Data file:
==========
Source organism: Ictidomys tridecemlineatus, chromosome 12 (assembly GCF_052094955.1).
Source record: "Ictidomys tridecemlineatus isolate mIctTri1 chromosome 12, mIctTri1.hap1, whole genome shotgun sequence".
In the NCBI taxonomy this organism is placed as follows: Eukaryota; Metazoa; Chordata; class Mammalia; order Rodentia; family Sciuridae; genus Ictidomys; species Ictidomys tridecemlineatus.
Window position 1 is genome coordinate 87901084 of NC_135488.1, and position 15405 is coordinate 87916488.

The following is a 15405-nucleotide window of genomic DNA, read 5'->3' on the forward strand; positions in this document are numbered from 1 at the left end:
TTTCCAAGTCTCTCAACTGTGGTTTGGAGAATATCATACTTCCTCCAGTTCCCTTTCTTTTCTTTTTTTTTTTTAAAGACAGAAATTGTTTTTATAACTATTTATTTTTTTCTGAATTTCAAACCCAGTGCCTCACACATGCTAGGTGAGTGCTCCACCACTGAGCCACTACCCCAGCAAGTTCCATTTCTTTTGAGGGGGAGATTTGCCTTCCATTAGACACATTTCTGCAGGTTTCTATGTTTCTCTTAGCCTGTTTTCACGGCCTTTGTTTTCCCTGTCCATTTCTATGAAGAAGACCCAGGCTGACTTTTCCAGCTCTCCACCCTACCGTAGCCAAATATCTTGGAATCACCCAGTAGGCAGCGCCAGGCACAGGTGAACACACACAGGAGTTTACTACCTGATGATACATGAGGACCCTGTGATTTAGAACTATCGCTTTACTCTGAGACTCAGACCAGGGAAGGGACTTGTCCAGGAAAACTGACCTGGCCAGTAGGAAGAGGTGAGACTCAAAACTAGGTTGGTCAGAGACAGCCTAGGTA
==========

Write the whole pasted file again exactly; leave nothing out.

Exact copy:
Source organism: Ictidomys tridecemlineatus, chromosome 12 (assembly GCF_052094955.1).
Source record: "Ictidomys tridecemlineatus isolate mIctTri1 chromosome 12, mIctTri1.hap1, whole genome shotgun sequence".
In the NCBI taxonomy this organism is placed as follows: Eukaryota; Metazoa; Chordata; class Mammalia; order Rodentia; family Sciuridae; genus Ictidomys; species Ictidomys tridecemlineatus.
Window position 1 is genome coordinate 87901084 of NC_135488.1, and position 15405 is coordinate 87916488.

The following is a 15405-nucleotide window of genomic DNA, read 5'->3' on the forward strand; positions in this document are numbered from 1 at the left end:
TTTCCAAGTCTCTCAACTGTGGTTTGGAGAATATCATACTTCCTCCAGTTCCCTTTCTTTTCTTTTTTTTTTTTAAAGACAGAAATTGTTTTTATAACTATTTATTTTTTTCTGAATTTCAAACCCAGTGCCTCACACATGCTAGGTGAGTGCTCCACCACTGAGCCACTACCCCAGCAAGTTCCATTTCTTTTGAGGGGGAGATTTGCCTTCCATTAGACACATTTCTGCAGGTTTCTATGTTTCTCTTAGCCTGTTTTCACGGCCTTTGTTTTCCCTGTCCATTTCTATGAAGAAGACCCAGGCTGACTTTTCCAGCTCTCCACCCTACCGTAGCCAAATATCTTGGAATCACCCAGTAGGCAGCGCCAGGCACAGGTGAACACACACAGGAGTTTACTACCTGATGATACATGAGGACCCTGTGATTTAGAACTATCGCTTTACTCTGAGACTCAGACCAGGGAAGGGACTTGTCCAGGAAAACTGACCTGGCCAGTAGGAAGAGGTGAGACTCAAAACTAGGTTGGTCAGAGACAGCCTAGGTA